I suppose there’s a better way of spending a summer evening than sitting on the Esplanade watching Commonwealth Shakespeare Company and the Boston Landmarks Orchestra collaborate on “Kiss Me, Kate” at the DCR Hatch Shell, but right now I can’t think of one. The 1948 Cole Porter hit, which won the first Tony awarded for best musical, is packed with great songs, from “Wunderbar” and “So in Love” to “Tom, Dick, or Harry,” “Brush Up Your Shakespeare,” and “Too Darn Hot.” What’s more, though the Esplanade show had been advertised as “semi-staged,” it was fully and engagingly acted, with costumes and choreography. It lacked only sets, and those were easily imagined.
And the performers made the play-within-a-play plot easy to follow. It’s opening night in Baltimore for “Kiss Me, Kate,” a musical based on Shakespeare’s “The Taming of the Shrew” and starring Fred Graham as Petruchio and his ex-wife, Lilli Vanessi, as Kate. Lilli’s planning to remarry, and Fred is romancing Lois Lane, who’s playing Bianca in the musical. Lois, however, already has a boyfriend, Bill Calhoun, who’s playing Lucentio in the musical. That’s only the beginning of Fred’s troubles: Bill has signed a $10,000 gambling IOU with Fred’s name, and the flowers, with incriminating card, that Fred had meant for Lois get delivered to Lilli instead.
It would have been easy to ignore all this flummery and just enjoy the tunes, but Broadway stars Marc Kudisch and Kerry O’Malley were an endearing Fred and Lilli; they waltzed enchantingly during “Wunderbar,” and when they sang “So in Love,” you could believe they were. Kudisch gave blowhard Fred real heart, but his best moments were comic: sashaying through a ridiculous cha-cha-cha during “Were Thine That Special Face,” getting up on a table and doing a split while singing “Where Is the Life That Late I Led.” O’Malley was sweet in “So in Love,” hitting her high “till I die” with power and ease, but then her snarling “I Hate Men” had Bianca’s suitors cowering behind conductor Christopher Wilkins.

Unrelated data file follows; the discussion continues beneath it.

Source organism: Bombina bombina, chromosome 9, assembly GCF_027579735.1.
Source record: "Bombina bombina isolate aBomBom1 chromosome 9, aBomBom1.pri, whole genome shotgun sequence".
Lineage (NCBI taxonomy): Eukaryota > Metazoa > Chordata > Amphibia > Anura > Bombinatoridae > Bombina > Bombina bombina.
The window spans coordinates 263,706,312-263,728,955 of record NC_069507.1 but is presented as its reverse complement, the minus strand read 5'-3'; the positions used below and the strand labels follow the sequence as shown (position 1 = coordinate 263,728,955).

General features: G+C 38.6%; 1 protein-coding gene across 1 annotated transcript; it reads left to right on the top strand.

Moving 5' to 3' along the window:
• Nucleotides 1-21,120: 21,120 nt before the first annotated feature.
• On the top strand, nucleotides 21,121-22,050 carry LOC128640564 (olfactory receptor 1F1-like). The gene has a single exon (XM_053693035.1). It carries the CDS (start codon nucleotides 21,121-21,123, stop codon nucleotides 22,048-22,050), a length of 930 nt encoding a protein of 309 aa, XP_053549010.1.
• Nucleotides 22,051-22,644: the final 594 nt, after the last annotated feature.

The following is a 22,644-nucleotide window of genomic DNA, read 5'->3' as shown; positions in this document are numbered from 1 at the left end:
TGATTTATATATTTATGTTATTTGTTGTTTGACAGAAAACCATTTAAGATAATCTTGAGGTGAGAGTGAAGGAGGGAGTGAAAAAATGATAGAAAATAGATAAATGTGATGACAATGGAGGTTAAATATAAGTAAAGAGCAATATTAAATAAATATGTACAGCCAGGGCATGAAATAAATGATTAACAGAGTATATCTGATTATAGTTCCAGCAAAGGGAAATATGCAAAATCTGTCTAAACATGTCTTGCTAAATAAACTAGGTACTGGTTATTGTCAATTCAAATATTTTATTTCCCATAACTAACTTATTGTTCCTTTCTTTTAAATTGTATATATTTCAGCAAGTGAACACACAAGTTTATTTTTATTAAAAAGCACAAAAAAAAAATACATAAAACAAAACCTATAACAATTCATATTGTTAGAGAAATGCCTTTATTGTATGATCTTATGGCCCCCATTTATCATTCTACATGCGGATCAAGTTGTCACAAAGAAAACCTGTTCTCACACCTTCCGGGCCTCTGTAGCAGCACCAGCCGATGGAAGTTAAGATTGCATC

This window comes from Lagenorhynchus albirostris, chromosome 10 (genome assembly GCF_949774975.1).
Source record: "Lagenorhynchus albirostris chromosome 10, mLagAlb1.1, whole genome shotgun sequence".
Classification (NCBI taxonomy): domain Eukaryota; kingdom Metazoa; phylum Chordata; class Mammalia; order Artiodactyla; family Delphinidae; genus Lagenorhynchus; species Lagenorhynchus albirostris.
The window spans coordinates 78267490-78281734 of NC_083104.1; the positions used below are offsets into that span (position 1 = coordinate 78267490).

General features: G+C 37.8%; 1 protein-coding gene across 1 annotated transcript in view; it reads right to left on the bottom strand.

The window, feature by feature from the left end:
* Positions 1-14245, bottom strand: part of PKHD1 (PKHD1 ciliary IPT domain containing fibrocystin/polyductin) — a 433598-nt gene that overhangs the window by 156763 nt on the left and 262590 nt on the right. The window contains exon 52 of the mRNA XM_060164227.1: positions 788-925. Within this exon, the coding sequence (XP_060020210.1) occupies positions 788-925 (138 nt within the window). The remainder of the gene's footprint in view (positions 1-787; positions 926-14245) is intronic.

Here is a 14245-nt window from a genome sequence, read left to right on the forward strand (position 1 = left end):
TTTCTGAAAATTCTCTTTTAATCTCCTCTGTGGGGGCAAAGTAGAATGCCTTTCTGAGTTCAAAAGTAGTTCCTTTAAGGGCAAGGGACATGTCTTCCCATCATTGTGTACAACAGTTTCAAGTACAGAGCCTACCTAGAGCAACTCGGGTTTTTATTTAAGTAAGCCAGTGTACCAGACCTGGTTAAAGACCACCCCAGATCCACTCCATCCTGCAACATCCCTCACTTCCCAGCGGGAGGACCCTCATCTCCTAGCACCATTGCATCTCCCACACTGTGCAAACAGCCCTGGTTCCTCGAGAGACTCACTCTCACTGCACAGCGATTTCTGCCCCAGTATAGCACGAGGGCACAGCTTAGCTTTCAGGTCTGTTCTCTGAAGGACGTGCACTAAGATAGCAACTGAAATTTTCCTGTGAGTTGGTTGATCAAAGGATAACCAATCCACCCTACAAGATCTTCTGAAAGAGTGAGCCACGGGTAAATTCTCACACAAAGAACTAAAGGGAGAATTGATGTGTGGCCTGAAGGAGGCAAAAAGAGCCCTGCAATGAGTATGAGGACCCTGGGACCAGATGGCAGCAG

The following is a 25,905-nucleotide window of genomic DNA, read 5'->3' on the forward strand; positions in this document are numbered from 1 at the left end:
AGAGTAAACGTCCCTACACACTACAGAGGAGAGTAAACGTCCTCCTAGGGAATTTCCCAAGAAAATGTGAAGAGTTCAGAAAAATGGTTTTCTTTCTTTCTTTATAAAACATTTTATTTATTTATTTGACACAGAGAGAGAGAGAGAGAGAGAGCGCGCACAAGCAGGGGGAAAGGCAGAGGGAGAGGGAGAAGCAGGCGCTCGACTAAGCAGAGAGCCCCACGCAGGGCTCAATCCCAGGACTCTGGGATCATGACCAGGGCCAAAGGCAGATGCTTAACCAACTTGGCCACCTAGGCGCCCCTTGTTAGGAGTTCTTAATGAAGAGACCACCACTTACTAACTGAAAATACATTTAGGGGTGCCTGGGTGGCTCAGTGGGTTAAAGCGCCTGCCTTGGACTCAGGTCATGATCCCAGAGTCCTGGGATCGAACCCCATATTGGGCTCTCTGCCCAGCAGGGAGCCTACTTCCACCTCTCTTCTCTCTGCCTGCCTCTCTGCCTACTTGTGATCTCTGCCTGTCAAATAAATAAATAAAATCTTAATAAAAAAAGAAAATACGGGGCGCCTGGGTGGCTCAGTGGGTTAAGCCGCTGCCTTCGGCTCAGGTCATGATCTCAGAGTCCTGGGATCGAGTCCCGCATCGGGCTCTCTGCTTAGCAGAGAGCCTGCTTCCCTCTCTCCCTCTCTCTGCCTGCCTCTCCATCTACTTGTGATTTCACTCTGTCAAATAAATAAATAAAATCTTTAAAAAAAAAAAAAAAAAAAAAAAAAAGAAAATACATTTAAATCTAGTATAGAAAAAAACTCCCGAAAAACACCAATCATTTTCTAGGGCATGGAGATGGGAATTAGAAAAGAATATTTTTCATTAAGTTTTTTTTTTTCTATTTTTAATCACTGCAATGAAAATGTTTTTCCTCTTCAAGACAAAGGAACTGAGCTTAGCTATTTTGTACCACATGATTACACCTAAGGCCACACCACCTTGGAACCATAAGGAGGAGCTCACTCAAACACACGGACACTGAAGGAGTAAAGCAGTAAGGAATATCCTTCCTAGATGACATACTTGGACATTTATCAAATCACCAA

McCaela Donovan was a seductive Lois in her pink sheath, devotedly earnest in “Why Can’t You Behave?,” slyly chaste in “Tom, Dick, or Harry,” then sexually frank in “Always True to You in My Fashion.” Bill’s big song, “Bianca,” is not one of Porter’s best; Andrew Burnap gave it some distinction with his dancing. Playing Fred’s dresser, Paul, Joe Aaron Reid offered a mellow, wistful “Too Darn Hot” that he punctuated with a pair of somersaults. As the gangsters who try to collect the $10,000 from Fred and find themselves on stage singing “Brush Up Your Shakespeare,” Fred Sullivan Jr. and Brian Richard Robinson were a nasal hoot, especially in their Jimmy Durante interpretation.
Kudos to Commonwealth Shakespeare artistic director Steven Maler and Boston Landmarks Orchestra music director Wilkins for putting this together. It hardly mattered that for some sections the actors were on book — Kudisch even used his script to paddle O’Malley when Kate starts whacking Petruchio on stage. The orchestra was lilting, even bouncy, in “Wunderbar” and lushly romantic in “So in Love.” No wonder the seagulls overhead seemed to be competing for the best spots from which to look and listen.